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I am relatively new to automated testing and although I understand the basics to be able to "do it" I don't know much about what are best practices and why.

Specifically I am trying to figure out the best way to write unit tests for a function that reads a table from a pdf file and returns a data structure (In this case I am using Python and the function returns a pandas DataFrame).

The question I am not sure is that would be a good way to test it ... some of the ideas I can come up with are:

  1. Have a "real life" pdf file exactly lie the ones I the function will be reading in real life. I see a couple of cons to this approach:

    • The file will be a mix of use cases and so the logic and testing in the unit test will be very complex and mixing basic cases with boundary conditions, etc.

    • It will be impossible to find a "real world" file that has all the cases that need to be tested so one might end up with more and more files

  2. Have a "fake" pdf file that is a stylised version built specifically to test what needs to be tested.

  3. Some other approach that I can't think of and that does not require storing external files?

What would be good practice for that type of problem? Is creating external files generally accepted and a good thing for unit tests? For unit tests I would be inclined to have "fake" files, is that reasonably good?

Thanks in advance for all yout thoughts!!!

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  • You have a mix - test the main happy and sad paths at an integration level with actual files, and have lower-level tests independent of the file system to cover more of the breadth of the functionality.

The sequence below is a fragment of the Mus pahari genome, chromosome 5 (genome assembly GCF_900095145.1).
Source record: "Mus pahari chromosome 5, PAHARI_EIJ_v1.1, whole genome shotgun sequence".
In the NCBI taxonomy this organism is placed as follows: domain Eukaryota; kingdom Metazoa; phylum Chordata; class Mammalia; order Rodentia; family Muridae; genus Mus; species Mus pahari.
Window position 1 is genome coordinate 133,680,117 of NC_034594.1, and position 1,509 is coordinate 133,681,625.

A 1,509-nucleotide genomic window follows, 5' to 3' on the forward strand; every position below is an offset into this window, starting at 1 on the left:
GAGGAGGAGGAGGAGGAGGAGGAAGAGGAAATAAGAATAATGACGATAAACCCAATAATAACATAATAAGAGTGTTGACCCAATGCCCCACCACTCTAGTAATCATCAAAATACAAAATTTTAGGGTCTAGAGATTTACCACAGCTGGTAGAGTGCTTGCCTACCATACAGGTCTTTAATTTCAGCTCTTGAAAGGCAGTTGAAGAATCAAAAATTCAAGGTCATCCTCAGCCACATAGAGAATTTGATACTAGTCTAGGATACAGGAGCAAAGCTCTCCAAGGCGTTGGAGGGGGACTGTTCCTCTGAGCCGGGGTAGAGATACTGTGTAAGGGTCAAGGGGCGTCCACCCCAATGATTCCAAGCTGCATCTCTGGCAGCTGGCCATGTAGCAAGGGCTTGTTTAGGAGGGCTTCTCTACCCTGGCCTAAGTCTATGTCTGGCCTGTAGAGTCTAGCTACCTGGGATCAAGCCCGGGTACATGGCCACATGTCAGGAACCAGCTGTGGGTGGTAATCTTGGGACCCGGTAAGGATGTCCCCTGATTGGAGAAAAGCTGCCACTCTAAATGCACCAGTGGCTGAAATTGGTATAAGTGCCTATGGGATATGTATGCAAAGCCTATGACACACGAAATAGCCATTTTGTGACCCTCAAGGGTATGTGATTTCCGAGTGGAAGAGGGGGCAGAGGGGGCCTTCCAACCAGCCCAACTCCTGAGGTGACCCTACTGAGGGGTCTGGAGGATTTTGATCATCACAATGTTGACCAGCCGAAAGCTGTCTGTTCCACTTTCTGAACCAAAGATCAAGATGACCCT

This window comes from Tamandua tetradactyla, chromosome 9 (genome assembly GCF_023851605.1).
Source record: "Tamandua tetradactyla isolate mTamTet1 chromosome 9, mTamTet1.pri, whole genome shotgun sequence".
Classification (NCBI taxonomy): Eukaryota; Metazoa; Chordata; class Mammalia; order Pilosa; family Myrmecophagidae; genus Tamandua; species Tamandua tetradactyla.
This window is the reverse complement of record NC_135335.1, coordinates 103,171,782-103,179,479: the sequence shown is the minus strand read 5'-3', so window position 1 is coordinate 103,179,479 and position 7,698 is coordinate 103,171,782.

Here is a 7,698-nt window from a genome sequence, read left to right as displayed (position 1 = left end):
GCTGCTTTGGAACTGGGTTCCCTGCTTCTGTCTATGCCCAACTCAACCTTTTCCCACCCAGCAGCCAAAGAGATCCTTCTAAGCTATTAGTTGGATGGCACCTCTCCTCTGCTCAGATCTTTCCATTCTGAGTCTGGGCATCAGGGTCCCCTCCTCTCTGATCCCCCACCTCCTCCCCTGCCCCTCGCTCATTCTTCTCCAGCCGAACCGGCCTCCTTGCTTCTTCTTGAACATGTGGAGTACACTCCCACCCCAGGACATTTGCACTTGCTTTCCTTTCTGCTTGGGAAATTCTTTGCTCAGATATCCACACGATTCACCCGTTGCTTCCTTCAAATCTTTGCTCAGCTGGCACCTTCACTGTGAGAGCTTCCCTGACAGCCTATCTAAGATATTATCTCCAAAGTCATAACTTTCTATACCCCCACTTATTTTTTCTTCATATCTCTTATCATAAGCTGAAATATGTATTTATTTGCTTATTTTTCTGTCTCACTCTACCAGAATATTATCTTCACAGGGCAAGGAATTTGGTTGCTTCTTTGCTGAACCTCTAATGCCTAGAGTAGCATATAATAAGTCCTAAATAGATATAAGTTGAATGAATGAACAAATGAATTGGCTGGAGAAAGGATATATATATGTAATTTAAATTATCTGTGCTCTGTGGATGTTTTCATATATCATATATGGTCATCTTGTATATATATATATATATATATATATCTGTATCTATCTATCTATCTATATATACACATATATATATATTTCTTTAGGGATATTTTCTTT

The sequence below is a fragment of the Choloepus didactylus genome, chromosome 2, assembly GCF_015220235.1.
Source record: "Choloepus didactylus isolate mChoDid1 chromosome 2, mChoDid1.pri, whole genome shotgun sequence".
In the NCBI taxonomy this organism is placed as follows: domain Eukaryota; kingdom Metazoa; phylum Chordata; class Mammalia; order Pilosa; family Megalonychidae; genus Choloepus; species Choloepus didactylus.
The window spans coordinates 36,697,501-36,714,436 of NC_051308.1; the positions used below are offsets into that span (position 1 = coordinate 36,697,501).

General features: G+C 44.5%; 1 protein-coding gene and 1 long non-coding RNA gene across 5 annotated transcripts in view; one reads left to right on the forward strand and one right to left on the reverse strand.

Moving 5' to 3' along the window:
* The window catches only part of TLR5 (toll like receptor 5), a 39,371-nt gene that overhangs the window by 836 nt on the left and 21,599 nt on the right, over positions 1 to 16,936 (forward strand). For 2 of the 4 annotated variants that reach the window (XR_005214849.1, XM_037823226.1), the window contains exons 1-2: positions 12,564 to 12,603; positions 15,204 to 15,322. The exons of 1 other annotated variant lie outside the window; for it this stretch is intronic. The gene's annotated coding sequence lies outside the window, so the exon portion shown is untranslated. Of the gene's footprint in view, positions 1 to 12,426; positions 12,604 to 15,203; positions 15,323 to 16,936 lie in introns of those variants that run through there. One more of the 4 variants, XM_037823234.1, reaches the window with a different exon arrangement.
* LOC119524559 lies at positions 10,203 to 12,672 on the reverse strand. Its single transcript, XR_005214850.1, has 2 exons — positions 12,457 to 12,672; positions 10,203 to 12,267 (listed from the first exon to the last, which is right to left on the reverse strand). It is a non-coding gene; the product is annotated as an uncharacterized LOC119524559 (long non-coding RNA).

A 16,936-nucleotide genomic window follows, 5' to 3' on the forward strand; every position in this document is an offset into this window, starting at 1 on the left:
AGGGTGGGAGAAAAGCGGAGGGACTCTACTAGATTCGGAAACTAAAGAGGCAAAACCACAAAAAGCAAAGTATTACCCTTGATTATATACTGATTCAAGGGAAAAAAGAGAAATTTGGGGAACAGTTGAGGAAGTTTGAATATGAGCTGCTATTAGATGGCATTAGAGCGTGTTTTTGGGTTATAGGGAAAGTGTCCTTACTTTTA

– jonrsharpe
    Nov 11 '21 at 12:15
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a function that reads a table from a pdf file and returns a data structure

From your description you can see this function breaks the Single Responsibility Principle:

1 - It does the reading of the file;

2 - It creates a data structure with the relevant information;

Since we have two responsibilities, you can refactor to two functions.

The first function will read a file into some sort of File object that you control; this you can check using mocking libraries, e.g. (in Java) Google's JIMFS.

The second one will receive a File object and return the data structure that you mentioned. In this case, you can create File objects in the test function itself, dealing with the multiple use cases with very low runtime cost.

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  • That's very helpul. If I have a function that then calls each of those in turn, would I need to have unit tests for that third function too? or would it be ok to just test that the third function calls each of the two and they are tested? Nov 11 '21 at 19:19
  • Unit tests are made for public APIs. A set of public + many private methods are usually a result of one big public method developed driven by unit tests followed by many extract method refactorings. These private methods are not part of any public API. If you call public methods, these would have to be developed driven by unit tests in the first place, because they are not bound to this callee. Nov 16 '21 at 11:52

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